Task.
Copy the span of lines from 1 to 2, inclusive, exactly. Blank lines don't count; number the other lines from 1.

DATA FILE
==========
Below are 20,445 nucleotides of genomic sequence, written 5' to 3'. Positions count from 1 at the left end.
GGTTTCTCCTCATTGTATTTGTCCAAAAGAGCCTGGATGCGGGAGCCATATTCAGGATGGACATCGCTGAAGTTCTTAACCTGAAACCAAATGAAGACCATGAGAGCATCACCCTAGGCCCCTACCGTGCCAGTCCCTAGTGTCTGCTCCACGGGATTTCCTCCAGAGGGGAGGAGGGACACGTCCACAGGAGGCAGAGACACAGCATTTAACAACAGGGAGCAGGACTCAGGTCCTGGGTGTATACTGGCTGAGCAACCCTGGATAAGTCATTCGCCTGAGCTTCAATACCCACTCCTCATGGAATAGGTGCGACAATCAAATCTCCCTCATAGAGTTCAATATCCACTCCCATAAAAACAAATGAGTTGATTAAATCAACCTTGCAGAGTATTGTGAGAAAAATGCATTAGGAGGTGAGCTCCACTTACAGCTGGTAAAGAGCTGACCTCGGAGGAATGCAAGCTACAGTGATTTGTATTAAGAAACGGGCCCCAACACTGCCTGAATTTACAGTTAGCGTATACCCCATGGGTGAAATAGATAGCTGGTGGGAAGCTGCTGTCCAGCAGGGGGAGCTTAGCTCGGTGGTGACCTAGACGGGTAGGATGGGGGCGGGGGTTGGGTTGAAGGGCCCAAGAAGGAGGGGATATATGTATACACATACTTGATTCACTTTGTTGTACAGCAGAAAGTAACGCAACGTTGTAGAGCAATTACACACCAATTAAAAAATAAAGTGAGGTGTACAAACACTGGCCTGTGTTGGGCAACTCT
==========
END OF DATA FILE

Below are 20,445 nucleotides of genomic sequence, written 5' to 3'. Positions count from 1 at the left end.
GGTTTCTCCTCATTGTATTTGTCCAAAAGAGCCTGGATGCGGGAGCCATATTCAGGATGGACATCGCTGAAGTTCTTAACCTGAAACCAAATGAAGACCATGAGAGCATCACCCTAGGCCCCTACCGTGCCAGTCCCTAGTGTCTGCTCCACGGGATTTCCTCCAGAGGGGAGGAGGGACACGTCCACAGGAGGCAGAGACACAGCATTTAACAACAGGGAGCAGGACTCAGGTCCTGGGTGTATACTGGCTGAGCAACCCTGGATAAGTCATTCGCCTGAGCTTCAATACCCACTCCTCATGGAATAGGTGCGACAATCAAATCTCCCTCATAGAGTTCAATATCCACTCCCATAAAAACAAATGAGTTGATTAAATCAACCTTGCAGAGTATTGTGAGAAAAATGCATTAGGAGGTGAGCTCCACTTACAGCTGGTAAAGAGCTGACCTCGGAGGAATGCAAGCTACAGTGATTTGTATTAAGAAACGGGCCCCAACACTGCCTGAATTTACAGTTAGCGTATACCCCATGGGTGAAATAGATAGCTGGTGGGAAGCTGCTGTCCAGCAGGGGGAGCTTAGCTCGGTGGTGACCTAGACGGGTAGGATGGGGGCGGGGGTTGGGTTGAAGGGCCCAAGAAGGAGGGGATATATGTATACACATACTTGATTCACTTTGTTGTACAGCAGAAAGTAACGCAACGTTGTAGAGCAATTACACACCAATTAAAAAATAAAGTGAGGTGTACAAACACTGGCCTGTGTTGGGCAACTCT